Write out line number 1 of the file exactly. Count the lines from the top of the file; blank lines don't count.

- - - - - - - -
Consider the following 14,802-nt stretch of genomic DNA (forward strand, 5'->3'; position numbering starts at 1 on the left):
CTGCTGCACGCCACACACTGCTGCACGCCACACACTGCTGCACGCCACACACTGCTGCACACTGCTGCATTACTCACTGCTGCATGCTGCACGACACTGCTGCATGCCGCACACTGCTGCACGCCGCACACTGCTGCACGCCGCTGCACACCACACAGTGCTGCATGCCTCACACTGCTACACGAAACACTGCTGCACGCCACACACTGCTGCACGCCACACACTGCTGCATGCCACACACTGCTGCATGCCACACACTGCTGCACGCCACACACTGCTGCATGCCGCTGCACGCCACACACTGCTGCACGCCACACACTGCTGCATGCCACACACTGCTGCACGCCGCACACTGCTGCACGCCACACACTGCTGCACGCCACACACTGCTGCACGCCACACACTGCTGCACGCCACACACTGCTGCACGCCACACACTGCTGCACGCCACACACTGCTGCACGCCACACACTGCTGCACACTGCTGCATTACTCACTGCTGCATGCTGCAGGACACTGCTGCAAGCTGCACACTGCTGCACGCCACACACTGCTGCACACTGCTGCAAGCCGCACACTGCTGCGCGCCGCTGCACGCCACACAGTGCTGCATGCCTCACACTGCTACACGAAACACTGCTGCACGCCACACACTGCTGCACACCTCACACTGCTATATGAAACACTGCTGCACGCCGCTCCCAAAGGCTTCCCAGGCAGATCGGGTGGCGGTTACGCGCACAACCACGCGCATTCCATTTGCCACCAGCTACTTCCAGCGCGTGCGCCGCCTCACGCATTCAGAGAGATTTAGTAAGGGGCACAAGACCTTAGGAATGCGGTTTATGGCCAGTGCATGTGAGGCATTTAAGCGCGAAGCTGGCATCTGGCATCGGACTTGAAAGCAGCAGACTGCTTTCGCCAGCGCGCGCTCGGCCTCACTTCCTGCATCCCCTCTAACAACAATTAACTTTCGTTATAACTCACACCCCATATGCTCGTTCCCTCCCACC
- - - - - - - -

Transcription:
Consider the following 14,802-nt stretch of genomic DNA (forward strand, 5'->3'; position numbering starts at 1 on the left):